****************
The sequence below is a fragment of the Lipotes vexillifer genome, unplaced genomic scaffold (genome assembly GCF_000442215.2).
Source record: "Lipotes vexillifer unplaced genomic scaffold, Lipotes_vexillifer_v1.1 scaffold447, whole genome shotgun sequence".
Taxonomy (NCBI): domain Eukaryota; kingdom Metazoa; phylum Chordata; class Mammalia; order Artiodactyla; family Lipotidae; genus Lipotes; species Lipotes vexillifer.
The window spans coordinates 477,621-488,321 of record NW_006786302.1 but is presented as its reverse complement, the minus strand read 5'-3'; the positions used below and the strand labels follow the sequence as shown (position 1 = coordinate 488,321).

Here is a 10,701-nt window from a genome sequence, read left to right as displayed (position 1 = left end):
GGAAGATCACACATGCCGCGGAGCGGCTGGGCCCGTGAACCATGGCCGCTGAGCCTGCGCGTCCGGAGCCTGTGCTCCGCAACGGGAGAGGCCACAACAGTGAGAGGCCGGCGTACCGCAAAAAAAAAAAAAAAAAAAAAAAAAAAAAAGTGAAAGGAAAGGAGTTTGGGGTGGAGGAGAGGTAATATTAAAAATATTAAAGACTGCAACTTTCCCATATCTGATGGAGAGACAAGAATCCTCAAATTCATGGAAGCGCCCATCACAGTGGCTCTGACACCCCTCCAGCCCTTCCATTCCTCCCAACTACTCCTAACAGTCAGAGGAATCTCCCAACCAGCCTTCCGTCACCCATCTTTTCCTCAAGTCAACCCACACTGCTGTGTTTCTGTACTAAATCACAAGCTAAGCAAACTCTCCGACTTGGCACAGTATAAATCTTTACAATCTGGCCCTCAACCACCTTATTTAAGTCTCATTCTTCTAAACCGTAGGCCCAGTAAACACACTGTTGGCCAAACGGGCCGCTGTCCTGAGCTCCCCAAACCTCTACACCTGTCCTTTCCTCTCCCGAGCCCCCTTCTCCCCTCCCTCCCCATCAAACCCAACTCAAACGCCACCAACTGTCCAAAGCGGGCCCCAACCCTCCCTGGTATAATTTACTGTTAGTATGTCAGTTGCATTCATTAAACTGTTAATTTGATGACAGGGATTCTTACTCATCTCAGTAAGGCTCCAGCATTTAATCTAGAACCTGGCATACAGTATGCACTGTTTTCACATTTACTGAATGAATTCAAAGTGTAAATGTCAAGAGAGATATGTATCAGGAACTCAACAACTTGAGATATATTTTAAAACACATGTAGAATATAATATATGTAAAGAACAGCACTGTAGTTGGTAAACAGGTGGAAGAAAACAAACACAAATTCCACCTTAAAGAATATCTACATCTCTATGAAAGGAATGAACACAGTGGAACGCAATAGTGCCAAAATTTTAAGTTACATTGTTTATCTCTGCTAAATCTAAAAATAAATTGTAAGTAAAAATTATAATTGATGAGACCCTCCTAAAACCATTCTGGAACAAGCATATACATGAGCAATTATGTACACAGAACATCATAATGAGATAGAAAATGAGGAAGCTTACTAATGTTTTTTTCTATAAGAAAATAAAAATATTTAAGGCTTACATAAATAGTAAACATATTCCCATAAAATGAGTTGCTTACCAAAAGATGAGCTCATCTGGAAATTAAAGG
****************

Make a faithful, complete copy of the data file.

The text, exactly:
The sequence below is a fragment of the Lipotes vexillifer genome, unplaced genomic scaffold (genome assembly GCF_000442215.2).
Source record: "Lipotes vexillifer unplaced genomic scaffold, Lipotes_vexillifer_v1.1 scaffold447, whole genome shotgun sequence".
Taxonomy (NCBI): domain Eukaryota; kingdom Metazoa; phylum Chordata; class Mammalia; order Artiodactyla; family Lipotidae; genus Lipotes; species Lipotes vexillifer.
The window spans coordinates 477,621-488,321 of record NW_006786302.1 but is presented as its reverse complement, the minus strand read 5'-3'; the positions used below and the strand labels follow the sequence as shown (position 1 = coordinate 488,321).

Here is a 10,701-nt window from a genome sequence, read left to right as displayed (position 1 = left end):
GGAAGATCACACATGCCGCGGAGCGGCTGGGCCCGTGAACCATGGCCGCTGAGCCTGCGCGTCCGGAGCCTGTGCTCCGCAACGGGAGAGGCCACAACAGTGAGAGGCCGGCGTACCGCAAAAAAAAAAAAAAAAAAAAAAAAAAAAAAGTGAAAGGAAAGGAGTTTGGGGTGGAGGAGAGGTAATATTAAAAATATTAAAGACTGCAACTTTCCCATATCTGATGGAGAGACAAGAATCCTCAAATTCATGGAAGCGCCCATCACAGTGGCTCTGACACCCCTCCAGCCCTTCCATTCCTCCCAACTACTCCTAACAGTCAGAGGAATCTCCCAACCAGCCTTCCGTCACCCATCTTTTCCTCAAGTCAACCCACACTGCTGTGTTTCTGTACTAAATCACAAGCTAAGCAAACTCTCCGACTTGGCACAGTATAAATCTTTACAATCTGGCCCTCAACCACCTTATTTAAGTCTCATTCTTCTAAACCGTAGGCCCAGTAAACACACTGTTGGCCAAACGGGCCGCTGTCCTGAGCTCCCCAAACCTCTACACCTGTCCTTTCCTCTCCCGAGCCCCCTTCTCCCCTCCCTCCCCATCAAACCCAACTCAAACGCCACCAACTGTCCAAAGCGGGCCCCAACCCTCCCTGGTATAATTTACTGTTAGTATGTCAGTTGCATTCATTAAACTGTTAATTTGATGACAGGGATTCTTACTCATCTCAGTAAGGCTCCAGCATTTAATCTAGAACCTGGCATACAGTATGCACTGTTTTCACATTTACTGAATGAATTCAAAGTGTAAATGTCAAGAGAGATATGTATCAGGAACTCAACAACTTGAGATATATTTTAAAACACATGTAGAATATAATATATGTAAAGAACAGCACTGTAGTTGGTAAACAGGTGGAAGAAAACAAACACAAATTCCACCTTAAAGAATATCTACATCTCTATGAAAGGAATGAACACAGTGGAACGCAATAGTGCCAAAATTTTAAGTTACATTGTTTATCTCTGCTAAATCTAAAAATAAATTGTAAGTAAAAATTATAATTGATGAGACCCTCCTAAAACCATTCTGGAACAAGCATATACATGAGCAATTATGTACACAGAACATCATAATGAGATAGAAAATGAGGAAGCTTACTAATGTTTTTTTCTATAAGAAAATAAAAATATTTAAGGCTTACATAAATAGTAAACATATTCCCATAAAATGAGTTGCTTACCAAAAGATGAGCTCATCTGGAAATTAAAGG